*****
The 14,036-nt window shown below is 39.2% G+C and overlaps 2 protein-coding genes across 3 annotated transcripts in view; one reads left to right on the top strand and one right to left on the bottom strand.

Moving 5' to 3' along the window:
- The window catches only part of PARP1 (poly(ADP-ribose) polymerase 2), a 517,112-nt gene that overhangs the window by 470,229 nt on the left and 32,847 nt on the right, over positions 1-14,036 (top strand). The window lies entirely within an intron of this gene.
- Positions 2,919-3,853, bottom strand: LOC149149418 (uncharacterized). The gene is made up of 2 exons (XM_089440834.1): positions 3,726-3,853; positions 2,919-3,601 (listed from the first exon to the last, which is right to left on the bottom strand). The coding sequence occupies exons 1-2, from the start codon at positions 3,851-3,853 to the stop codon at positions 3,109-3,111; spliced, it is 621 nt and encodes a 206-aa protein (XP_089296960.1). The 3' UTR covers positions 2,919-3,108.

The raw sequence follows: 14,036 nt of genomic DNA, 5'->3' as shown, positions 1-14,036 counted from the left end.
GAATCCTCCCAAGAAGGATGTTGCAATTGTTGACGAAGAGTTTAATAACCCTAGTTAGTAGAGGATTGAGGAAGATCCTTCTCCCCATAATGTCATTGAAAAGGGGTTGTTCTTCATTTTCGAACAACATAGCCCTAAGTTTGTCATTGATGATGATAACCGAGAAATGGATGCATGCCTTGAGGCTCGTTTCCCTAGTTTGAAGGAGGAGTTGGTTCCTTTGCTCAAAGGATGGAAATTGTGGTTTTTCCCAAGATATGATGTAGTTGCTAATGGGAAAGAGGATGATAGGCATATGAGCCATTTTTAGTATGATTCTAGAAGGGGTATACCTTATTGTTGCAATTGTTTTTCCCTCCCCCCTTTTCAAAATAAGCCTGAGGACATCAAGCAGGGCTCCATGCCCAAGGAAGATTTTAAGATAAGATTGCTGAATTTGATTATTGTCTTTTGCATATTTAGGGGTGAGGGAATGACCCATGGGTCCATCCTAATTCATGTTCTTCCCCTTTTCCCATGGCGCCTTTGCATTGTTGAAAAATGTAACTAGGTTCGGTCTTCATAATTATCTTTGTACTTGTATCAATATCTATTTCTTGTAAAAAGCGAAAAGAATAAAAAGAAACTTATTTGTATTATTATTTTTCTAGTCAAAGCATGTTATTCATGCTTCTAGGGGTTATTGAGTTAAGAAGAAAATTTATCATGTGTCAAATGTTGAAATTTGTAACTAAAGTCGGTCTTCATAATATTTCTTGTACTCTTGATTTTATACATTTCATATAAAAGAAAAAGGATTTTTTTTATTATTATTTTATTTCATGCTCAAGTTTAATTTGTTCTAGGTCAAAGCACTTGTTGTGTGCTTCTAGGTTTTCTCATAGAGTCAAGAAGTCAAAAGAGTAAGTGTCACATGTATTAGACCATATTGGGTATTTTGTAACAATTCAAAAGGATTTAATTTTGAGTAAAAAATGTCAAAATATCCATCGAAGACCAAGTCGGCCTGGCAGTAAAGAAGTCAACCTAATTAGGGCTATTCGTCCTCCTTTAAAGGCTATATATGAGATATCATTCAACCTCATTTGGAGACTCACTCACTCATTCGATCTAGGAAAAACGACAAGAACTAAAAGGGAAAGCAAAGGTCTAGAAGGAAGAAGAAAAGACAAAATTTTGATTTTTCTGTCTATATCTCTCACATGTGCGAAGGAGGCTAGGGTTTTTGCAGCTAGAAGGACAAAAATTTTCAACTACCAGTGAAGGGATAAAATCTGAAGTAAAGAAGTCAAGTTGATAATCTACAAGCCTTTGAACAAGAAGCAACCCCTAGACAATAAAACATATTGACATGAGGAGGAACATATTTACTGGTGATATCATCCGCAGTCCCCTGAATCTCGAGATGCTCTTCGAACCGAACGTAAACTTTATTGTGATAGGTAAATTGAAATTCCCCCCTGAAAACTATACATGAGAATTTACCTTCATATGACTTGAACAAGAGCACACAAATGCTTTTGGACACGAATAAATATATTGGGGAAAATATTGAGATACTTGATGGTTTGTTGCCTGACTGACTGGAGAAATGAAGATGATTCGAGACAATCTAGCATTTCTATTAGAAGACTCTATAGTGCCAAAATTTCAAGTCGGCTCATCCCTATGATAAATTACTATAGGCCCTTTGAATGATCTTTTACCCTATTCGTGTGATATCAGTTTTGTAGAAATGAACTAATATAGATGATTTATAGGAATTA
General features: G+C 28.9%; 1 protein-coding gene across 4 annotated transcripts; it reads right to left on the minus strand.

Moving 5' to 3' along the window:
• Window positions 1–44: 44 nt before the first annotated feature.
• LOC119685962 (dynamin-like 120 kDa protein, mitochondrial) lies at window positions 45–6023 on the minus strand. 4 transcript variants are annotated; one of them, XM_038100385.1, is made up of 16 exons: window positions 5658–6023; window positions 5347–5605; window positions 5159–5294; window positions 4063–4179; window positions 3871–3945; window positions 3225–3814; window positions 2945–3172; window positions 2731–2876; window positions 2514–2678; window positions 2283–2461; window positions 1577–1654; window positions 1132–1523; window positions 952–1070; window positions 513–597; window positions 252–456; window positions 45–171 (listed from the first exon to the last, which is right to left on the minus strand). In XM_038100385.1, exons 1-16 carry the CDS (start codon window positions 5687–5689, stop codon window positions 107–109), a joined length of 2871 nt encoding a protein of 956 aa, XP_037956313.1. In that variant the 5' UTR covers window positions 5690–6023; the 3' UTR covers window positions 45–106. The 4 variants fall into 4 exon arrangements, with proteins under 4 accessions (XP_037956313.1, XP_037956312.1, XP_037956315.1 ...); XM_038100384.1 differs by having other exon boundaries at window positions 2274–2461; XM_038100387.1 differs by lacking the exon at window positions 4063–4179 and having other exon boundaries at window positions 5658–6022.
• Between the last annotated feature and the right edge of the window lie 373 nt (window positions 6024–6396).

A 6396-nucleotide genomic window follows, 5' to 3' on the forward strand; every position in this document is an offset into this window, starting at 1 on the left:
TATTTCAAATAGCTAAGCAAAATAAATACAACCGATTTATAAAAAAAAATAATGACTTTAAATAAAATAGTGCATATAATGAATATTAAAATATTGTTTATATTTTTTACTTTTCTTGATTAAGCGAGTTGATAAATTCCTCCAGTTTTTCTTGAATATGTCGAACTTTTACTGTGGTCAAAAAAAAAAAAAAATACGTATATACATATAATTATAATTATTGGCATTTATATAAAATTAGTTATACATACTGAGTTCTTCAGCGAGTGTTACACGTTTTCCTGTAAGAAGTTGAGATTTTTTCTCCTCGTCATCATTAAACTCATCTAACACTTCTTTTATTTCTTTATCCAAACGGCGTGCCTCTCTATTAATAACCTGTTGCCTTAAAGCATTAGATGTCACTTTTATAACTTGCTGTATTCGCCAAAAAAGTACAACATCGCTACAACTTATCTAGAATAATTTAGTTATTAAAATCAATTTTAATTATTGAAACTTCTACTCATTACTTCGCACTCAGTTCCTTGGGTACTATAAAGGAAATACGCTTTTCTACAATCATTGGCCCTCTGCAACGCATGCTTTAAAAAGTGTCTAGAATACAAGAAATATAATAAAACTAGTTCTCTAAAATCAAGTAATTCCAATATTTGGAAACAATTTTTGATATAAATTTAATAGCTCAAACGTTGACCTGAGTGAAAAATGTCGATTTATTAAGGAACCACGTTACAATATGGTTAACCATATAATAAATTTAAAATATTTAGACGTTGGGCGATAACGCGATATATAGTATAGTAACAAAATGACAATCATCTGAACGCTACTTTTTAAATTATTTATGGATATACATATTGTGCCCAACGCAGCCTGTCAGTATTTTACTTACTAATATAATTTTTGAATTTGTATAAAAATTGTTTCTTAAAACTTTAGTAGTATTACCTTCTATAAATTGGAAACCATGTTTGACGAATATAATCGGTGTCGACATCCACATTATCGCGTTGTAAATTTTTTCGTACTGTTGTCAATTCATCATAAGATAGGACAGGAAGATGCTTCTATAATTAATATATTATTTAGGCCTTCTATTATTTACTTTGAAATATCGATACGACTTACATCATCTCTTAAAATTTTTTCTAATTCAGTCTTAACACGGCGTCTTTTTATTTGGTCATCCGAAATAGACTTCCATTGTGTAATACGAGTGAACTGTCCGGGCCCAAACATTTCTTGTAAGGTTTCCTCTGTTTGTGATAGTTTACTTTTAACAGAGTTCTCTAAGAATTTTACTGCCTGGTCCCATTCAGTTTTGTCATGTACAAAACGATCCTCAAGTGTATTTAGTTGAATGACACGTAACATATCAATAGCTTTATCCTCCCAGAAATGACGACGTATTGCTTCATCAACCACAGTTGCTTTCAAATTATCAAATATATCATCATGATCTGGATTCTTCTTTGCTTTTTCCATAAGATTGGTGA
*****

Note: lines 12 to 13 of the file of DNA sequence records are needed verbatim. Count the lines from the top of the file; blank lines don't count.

A 6396-nucleotide genomic window follows, 5' to 3' on the forward strand; every position in this document is an offset into this window, starting at 1 on the left:
TATTTCAAATAGCTAAGCAAAATAAATACAACCGATTTATAAAAAAAAATAATGACTTTAAATAAAATAGTGCATATAATGAATATTAAAATATTGTTTATATTTTTTACTTTTCTTGATTAAGCGAGTTGATAAATTCCTCCAGTTTTTCTTGAATATGTCGAACTTTTACTGTGGTCAAAAAAAAAAAAAAATACGTATATACATATAATTATAATTATTGGCATTTATATAAAATTAGTTATACATACTGAGTTCTTCAGCGAGTGTTACACGTTTTCCTGTAAGAAGTTGAGATTTTTTCTCCTCGTCATCATTAAACTCATCTAACACTTCTTTTATTTCTTTATCCAAACGGCGTGCCTCTCTATTAATAACCTGTTGCCTTAAAGCATTAGATGTCACTTTTATAACTTGCTGTATTCGCCAAAAAAGTACAACATCGCTACAACTTATCTAGAATAATTTAGTTATTAAAATCAATTTTAATTATTGAAACTTCTACTCATTACTTCGCACTCAGTTCCTTGGGTACTATAAAGGAAATACGCTTTTCTACAATCATTGGCCCTCTGCAACGCATGCTTTAAAAAGTGTCTAGAATACAAGAAATATAATAAAACTAGTTCTCTAAAATCAAGTAATTCCAATATTTGGAAACAATTTTTGATATAAATTTAATAGCTCAAACGTTGACCTGAGTGAAAAATGTCGATTTATTAAGGAACCACGTTACAATATGGTTAACCATATAATAAATTTAAAATATTTAGACGTTGGGCGATAACGCGATATATAGTATAGTAACAAAATGACAATCATCTGAACGCTACTTTTTAAATTATTTATGGATATACATATTGTGCCCAACGCAGCCTGTCAGTATTTTACTTACTAATATAATTTTTGAATTTGTATAAAAATTGTTTCTTAAAACTTTAGTAGTATTACCTTCTATAAATTGGAAACCATGTTTGACGAATATAATCGGTGTCGACATCCACATTATCGCGTTGTAAATTTTTTCGTACTGTTGTCAATTCATCATAAGATAGGACAGGAAGATGCTTCTATAATTAATATATTATTTAGGCCTTCTATTATTTACTTTGAAATATCGATACGACTTACATCATCTCTTAAAATTTTTTCTAATTCAGTCTTAACACGGCGTCTTTTTATTTGGTCATCCGAAATAGACTTCCATTGTGTAATACGAGTGAACTGTCCGGGCCCAAACATTTCTTGTAAGGTTTCCTCTGTTTGTGATAGTTTACTTTTAACAGAGTTCTCTAAGAATTTTACTGCCTGGTCCCATTCAGTTTTGTCATGTACAAAACGATCCTCAAGTGTATTTAGTTGAATGACACGTAACATATCAATAGCTTTATCCTCCCAGAAATGACGACGTATTGCTTCATCAACCACAGTTGCTTTCAAATTATCAAATATATCATCATGATCTGGATTCTTCTTTGCTTTTTCCATAAGATTGGTGA